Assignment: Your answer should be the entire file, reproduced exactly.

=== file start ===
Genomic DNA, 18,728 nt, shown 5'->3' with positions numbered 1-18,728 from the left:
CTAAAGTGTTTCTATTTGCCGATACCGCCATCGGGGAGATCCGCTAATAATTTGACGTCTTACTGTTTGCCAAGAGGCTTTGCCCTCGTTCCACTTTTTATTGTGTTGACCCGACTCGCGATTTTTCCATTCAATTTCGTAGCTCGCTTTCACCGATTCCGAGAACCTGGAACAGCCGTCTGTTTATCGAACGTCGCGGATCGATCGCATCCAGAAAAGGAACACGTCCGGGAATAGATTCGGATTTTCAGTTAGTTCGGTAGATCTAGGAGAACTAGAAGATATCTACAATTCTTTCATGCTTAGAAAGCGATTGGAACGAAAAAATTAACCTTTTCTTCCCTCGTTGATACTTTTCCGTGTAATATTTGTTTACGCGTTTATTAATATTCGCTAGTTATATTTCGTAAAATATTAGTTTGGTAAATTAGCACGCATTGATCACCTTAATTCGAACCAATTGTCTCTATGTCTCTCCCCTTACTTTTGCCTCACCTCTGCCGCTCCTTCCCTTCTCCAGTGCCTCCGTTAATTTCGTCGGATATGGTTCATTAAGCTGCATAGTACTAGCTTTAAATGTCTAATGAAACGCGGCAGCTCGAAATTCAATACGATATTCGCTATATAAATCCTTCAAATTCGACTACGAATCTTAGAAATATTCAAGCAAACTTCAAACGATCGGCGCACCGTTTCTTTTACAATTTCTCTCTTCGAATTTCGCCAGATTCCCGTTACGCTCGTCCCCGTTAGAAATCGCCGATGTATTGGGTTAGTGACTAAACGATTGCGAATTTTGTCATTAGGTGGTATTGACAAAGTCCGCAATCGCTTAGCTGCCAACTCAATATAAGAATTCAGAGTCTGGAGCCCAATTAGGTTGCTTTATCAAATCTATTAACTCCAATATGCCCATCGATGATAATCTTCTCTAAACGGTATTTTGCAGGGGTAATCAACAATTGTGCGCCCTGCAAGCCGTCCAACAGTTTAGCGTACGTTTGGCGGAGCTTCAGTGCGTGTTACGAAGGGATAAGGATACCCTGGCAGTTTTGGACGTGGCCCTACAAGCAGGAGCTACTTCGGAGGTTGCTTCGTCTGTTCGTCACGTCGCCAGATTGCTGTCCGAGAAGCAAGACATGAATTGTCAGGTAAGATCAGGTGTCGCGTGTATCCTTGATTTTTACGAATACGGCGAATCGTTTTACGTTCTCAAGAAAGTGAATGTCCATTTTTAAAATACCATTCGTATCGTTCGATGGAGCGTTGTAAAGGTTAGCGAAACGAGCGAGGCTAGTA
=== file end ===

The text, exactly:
Genomic DNA, 18,728 nt, shown 5'->3' with positions numbered 1-18,728 from the left:
CTAAAGTGTTTCTATTTGCCGATACCGCCATCGGGGAGATCCGCTAATAATTTGACGTCTTACTGTTTGCCAAGAGGCTTTGCCCTCGTTCCACTTTTTATTGTGTTGACCCGACTCGCGATTTTTCCATTCAATTTCGTAGCTCGCTTTCACCGATTCCGAGAACCTGGAACAGCCGTCTGTTTATCGAACGTCGCGGATCGATCGCATCCAGAAAAGGAACACGTCCGGGAATAGATTCGGATTTTCAGTTAGTTCGGTAGATCTAGGAGAACTAGAAGATATCTACAATTCTTTCATGCTTAGAAAGCGATTGGAACGAAAAAATTAACCTTTTCTTCCCTCGTTGATACTTTTCCGTGTAATATTTGTTTACGCGTTTATTAATATTCGCTAGTTATATTTCGTAAAATATTAGTTTGGTAAATTAGCACGCATTGATCACCTTAATTCGAACCAATTGTCTCTATGTCTCTCCCCTTACTTTTGCCTCACCTCTGCCGCTCCTTCCCTTCTCCAGTGCCTCCGTTAATTTCGTCGGATATGGTTCATTAAGCTGCATAGTACTAGCTTTAAATGTCTAATGAAACGCGGCAGCTCGAAATTCAATACGATATTCGCTATATAAATCCTTCAAATTCGACTACGAATCTTAGAAATATTCAAGCAAACTTCAAACGATCGGCGCACCGTTTCTTTTACAATTTCTCTCTTCGAATTTCGCCAGATTCCCGTTACGCTCGTCCCCGTTAGAAATCGCCGATGTATTGGGTTAGTGACTAAACGATTGCGAATTTTGTCATTAGGTGGTATTGACAAAGTCCGCAATCGCTTAGCTGCCAACTCAATATAAGAATTCAGAGTCTGGAGCCCAATTAGGTTGCTTTATCAAATCTATTAACTCCAATATGCCCATCGATGATAATCTTCTCTAAACGGTATTTTGCAGGGGTAATCAACAATTGTGCGCCCTGCAAGCCGTCCAACAGTTTAGCGTACGTTTGGCGGAGCTTCAGTGCGTGTTACGAAGGGATAAGGATACCCTGGCAGTTTTGGACGTGGCCCTACAAGCAGGAGCTACTTCGGAGGTTGCTTCGTCTGTTCGTCACGTCGCCAGATTGCTGTCCGAGAAGCAAGACATGAATTGTCAGGTAAGATCAGGTGTCGCGTGTATCCTTGATTTTTACGAATACGGCGAATCGTTTTACGTTCTCAAGAAAGTGAATGTCCATTTTTAAAATACCATTCGTATCGTTCGATGGAGCGTTGTAAAGGTTAGCGAAACGAGCGAGGCTAGTA